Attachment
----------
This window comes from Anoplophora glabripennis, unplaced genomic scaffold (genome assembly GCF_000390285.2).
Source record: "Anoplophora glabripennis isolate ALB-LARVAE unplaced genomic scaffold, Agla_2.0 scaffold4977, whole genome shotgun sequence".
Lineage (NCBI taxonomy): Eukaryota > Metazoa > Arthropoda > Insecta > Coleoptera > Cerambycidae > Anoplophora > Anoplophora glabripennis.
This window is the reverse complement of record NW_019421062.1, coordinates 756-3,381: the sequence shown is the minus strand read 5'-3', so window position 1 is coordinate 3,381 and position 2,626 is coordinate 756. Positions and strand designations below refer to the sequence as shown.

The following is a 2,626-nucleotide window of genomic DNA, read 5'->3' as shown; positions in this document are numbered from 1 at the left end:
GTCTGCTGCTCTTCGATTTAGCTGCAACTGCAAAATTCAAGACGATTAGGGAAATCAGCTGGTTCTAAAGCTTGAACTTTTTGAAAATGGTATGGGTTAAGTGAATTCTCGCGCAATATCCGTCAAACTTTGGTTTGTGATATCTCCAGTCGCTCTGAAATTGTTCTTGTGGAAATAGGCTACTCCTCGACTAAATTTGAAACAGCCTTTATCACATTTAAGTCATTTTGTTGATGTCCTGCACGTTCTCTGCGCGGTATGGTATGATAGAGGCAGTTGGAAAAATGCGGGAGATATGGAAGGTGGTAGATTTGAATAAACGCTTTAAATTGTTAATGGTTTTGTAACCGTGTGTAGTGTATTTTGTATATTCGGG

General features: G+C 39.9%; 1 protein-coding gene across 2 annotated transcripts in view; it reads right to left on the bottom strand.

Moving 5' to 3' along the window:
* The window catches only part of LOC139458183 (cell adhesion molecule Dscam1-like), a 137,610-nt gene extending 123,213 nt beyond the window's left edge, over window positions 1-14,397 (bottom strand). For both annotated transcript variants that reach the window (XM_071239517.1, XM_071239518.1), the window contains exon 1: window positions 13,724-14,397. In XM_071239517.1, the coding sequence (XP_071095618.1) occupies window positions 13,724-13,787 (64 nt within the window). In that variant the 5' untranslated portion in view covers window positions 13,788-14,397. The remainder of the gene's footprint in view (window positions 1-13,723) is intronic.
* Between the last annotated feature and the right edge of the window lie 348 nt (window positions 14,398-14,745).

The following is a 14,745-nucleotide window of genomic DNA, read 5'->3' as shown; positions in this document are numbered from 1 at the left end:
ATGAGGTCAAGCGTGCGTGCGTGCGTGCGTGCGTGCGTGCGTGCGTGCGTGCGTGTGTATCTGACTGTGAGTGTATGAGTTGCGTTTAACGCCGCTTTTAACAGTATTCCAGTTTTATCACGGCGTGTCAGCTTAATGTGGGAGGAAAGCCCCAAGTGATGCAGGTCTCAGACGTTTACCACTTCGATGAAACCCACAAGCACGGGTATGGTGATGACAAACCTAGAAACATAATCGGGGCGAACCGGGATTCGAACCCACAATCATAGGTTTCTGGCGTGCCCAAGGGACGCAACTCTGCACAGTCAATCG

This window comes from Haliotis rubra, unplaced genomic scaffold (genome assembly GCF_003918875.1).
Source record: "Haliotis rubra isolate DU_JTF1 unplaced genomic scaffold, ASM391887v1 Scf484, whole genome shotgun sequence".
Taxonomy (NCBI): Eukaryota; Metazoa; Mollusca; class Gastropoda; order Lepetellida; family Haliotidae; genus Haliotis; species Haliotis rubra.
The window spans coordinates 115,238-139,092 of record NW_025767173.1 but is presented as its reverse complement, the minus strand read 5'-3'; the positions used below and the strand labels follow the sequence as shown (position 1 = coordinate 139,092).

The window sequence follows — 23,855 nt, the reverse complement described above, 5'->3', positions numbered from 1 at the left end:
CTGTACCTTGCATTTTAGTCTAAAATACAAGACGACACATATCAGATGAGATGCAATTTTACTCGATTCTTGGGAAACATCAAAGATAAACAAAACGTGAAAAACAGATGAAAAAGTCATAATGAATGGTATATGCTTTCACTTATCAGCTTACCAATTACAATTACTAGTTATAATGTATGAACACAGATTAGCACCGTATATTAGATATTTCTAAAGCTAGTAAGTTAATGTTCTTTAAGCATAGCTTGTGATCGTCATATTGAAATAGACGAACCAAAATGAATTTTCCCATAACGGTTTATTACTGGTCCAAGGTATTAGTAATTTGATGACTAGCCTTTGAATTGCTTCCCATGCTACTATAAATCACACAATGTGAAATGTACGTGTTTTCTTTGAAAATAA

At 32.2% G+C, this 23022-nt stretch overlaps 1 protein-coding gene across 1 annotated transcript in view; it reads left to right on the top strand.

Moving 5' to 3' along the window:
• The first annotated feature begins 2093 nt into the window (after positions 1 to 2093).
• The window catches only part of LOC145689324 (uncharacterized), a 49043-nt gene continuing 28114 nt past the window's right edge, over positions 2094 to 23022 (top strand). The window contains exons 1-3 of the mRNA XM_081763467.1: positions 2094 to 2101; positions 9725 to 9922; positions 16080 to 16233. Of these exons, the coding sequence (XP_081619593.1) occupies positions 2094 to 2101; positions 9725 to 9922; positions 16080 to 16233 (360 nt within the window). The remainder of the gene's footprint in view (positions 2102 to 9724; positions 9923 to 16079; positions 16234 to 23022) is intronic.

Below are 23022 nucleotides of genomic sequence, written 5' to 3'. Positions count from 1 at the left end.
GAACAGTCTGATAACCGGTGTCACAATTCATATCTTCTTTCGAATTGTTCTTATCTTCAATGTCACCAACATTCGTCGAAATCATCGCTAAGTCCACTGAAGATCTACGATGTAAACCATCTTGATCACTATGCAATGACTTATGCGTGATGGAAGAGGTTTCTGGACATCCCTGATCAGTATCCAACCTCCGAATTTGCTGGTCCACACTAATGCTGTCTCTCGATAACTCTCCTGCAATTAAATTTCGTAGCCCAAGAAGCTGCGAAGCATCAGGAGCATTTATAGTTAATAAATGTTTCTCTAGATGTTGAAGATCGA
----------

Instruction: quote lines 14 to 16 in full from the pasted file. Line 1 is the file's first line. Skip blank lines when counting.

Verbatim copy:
Source record: "Haliotis rubra isolate DU_JTF1 unplaced genomic scaffold, ASM391887v1 Scf484, whole genome shotgun sequence".
Taxonomy (NCBI): Eukaryota; Metazoa; Mollusca; class Gastropoda; order Lepetellida; family Haliotidae; genus Haliotis; species Haliotis rubra.
The window spans coordinates 115,238-139,092 of record NW_025767173.1 but is presented as its reverse complement, the minus strand read 5'-3'; the positions used below and the strand labels follow the sequence as shown (position 1 = coordinate 139,092).